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Original Articles
Neurosurgery
The efficacy of therapeutic hypothermia in patients with poor-grade aneurysmal subarachnoid hemorrhage: a systematic review and meta-analysis
Seungjoo Lee, Moinay Kim, Min-Yong Kwon, Sae Min Kwon, Young San Ko, Yeongu Chung, Wonhyoung Park, Jung Cheol Park, Jae Sung Ahn, Hanwool Jeon, Jihyun Im, Jae Hyun Kim
Acute Crit Care. 2024;39(2):282-293.   Published online May 30, 2024
DOI: https://doi.org/10.4266/acc.2024.00612
  • 274 View
  • 30 Download
AbstractAbstract PDFSupplementary Material
Background
This study evaluates the effectiveness of Therapeutic Hypothermia (TH) in treating poor-grade aneurysmal subarachnoid hemorrhage (SAH), focusing on functional outcomes, mortality, and complications such as vasospasm, delayed cerebral ischemia (DCI), and hydrocephalus. Methods: Adhering to Preferred Reporting Items for Systematic Reviews and Meta-Analyses (PRISMA) 2020 guidelines, a comprehensive literature search was conducted across multiple databases, including Medline, Embase, and Cochrane Central, up to November 2023. Nine studies involving 368 patients were selected based on eligibility criteria focusing on TH in poor-grade SAH patients. Data extraction, bias assessment, and evidence certainty were systematically performed. Results: The primary analysis of unfavorable outcomes in 271 participants showed no significant difference between the TH and standard care groups (risk ratio [RR], 0.87). However, a significant reduction in vasospasm was observed in the TH group (RR, 0.63) among 174 participants. No significant differences were found in DCI, hydrocephalus, and mortality rates in the respective participant groups. Conclusions: TH did not significantly improve primary unfavorable outcomes in poor-grade SAH patients. However, the reduction in vasospasm rates indicates potential specific benefits. The absence of significant findings in other secondary outcomes and mortality highlights the need for further research to better understand TH's role in treating this patient population.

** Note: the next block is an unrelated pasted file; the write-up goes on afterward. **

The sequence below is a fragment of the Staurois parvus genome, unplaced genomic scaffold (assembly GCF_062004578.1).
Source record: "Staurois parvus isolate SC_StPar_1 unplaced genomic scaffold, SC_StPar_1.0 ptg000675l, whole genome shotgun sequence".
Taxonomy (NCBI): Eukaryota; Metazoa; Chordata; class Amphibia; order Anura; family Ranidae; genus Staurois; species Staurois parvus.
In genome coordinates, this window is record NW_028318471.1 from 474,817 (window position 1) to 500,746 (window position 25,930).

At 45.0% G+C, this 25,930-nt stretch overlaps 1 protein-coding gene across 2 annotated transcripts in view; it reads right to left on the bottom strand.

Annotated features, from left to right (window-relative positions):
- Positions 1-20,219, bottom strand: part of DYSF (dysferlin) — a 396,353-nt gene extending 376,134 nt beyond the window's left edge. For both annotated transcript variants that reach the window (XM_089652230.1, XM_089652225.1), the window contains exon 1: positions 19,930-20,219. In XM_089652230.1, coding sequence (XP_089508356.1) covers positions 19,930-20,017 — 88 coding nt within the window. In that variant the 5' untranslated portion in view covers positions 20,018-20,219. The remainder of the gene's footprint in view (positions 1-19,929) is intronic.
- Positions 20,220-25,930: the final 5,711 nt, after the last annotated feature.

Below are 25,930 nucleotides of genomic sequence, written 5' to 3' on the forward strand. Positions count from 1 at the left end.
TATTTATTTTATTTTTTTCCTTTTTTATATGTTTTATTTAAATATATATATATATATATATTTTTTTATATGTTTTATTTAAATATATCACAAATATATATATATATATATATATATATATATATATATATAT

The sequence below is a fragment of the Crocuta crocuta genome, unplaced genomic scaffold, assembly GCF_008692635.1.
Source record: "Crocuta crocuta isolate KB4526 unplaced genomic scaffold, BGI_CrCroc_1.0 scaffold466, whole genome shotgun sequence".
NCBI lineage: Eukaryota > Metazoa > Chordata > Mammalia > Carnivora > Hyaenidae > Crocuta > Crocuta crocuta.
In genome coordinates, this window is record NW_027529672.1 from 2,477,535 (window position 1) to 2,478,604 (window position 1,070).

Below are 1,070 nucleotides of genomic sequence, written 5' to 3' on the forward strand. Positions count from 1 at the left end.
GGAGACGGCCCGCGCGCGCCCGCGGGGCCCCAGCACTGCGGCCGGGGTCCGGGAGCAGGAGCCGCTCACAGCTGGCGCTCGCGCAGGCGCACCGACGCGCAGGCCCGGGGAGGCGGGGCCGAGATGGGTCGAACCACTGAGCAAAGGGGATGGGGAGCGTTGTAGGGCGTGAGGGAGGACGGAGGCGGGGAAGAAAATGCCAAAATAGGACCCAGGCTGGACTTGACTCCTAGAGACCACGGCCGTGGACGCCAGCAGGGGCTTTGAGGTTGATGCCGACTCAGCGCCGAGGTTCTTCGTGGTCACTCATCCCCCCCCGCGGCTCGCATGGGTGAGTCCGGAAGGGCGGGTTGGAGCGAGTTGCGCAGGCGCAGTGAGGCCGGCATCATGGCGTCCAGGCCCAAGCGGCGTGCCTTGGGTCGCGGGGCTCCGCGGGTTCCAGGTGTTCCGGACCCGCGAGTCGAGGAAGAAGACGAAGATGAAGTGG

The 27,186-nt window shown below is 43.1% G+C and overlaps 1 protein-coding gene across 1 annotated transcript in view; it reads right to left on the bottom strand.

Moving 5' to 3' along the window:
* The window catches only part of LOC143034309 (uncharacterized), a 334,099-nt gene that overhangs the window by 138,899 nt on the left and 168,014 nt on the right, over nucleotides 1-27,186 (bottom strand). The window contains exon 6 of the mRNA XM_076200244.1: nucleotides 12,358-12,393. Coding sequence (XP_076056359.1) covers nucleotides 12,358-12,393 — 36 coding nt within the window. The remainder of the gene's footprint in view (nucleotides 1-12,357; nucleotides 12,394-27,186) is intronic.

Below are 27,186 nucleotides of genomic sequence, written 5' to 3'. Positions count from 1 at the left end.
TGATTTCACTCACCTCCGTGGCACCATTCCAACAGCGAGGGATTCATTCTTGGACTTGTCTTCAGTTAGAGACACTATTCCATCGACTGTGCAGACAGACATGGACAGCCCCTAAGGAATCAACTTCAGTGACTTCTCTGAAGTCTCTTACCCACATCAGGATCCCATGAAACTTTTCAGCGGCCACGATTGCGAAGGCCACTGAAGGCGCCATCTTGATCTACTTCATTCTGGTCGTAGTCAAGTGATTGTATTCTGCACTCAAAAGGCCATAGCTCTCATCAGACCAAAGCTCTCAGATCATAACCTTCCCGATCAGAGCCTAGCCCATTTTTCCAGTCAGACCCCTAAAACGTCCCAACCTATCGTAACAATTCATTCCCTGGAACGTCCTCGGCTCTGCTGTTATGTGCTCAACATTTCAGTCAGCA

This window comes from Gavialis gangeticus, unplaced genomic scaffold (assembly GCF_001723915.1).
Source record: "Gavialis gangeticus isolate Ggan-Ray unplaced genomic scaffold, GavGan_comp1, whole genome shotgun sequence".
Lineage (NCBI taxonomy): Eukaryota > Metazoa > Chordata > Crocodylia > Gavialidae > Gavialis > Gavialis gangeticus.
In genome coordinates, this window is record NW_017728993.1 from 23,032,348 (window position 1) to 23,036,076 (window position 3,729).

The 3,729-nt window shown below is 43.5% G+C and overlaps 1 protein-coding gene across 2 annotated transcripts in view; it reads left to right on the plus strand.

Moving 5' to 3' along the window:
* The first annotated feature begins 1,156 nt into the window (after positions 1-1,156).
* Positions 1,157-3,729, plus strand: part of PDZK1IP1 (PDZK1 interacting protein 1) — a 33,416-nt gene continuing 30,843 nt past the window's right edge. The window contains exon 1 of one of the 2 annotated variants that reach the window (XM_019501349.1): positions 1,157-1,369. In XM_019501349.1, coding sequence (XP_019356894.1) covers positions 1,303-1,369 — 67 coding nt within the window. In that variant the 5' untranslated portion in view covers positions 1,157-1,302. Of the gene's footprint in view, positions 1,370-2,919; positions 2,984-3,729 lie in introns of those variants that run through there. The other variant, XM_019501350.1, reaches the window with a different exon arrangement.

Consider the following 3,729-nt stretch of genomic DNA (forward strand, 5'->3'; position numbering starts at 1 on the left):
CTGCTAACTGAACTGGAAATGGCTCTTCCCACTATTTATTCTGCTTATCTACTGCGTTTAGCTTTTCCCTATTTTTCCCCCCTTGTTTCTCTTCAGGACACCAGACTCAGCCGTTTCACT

Neurology
Early assessment of aspiration risk in acute stroke by fiberoptic endoscopy in critically ill patients
Mohamed Saad Abdelaziz Elsyaad, Akram Muhammad Fayed, Mohamed Mostafa Abdel Salam Megahed, Nesrine Hazem Hamouda, Ahmed Moustafa Elmenshawy
Acute Crit Care. 2022;37(3):276-285.   Published online June 27, 2022
DOI: https://doi.org/10.4266/acc.2021.01375
  • 3,744 View
  • 215 Download
  • 2 Web of Science
  • 2 Crossref
AbstractAbstract PDF
Background
Fiberoptic endoscopic evaluation of swallowing (FEES) has been recommended to assess aspiration in stroke. This study aimed to determine the diagnostic and prognostic roles of FEES in the early assessment of aspiration, intensive care unit (ICU) stay and mortality in acute stroke patients.
Methods
Fifty-two patients with acute stroke admitted to the Alexandria Main University Hospital were included. Complete examinations and assessment of aspiration using the 8-point penetration-aspiration scale (PAS) with FEES protocol were performed.
Results
The patients were classified into three groups: normal with no or low risk of aspiration (n=15, 27.3%; PAS level 1), low to moderate risk (n=8, 14.5%; PAS level 2–4), and high risk (n=32, 58.2%; PAS ≥5). There was high incidence of aspiration pneumonia, prolonged ICU stay, and mortality in both moderate- and high-risk groups (P=0.001, P<0.001, and P<0.001, respectively). The PAS score predicted aspiration pneumonia (hospital-acquired pneumonia) with sensitivity and specificity of 80.0% and 76.0%, respectively (negative predictive value [NPV], 76.0; positive predictive value [PPV], 80.0; 95% confidence interval [CI], 0.706–0.940) and mortality with sensitivity and specificity of 88.46% and 68.97% (NPV, 87.0; PPV, 71.9; 95% CI, 0.749–0.951). The PAS score could predict the length of ICU stay with sensitivity and specificity of 70.21% and 87.50, respectively (NPV, 33.3; PPV, 97.1; 95% CI, 0.605–0.906).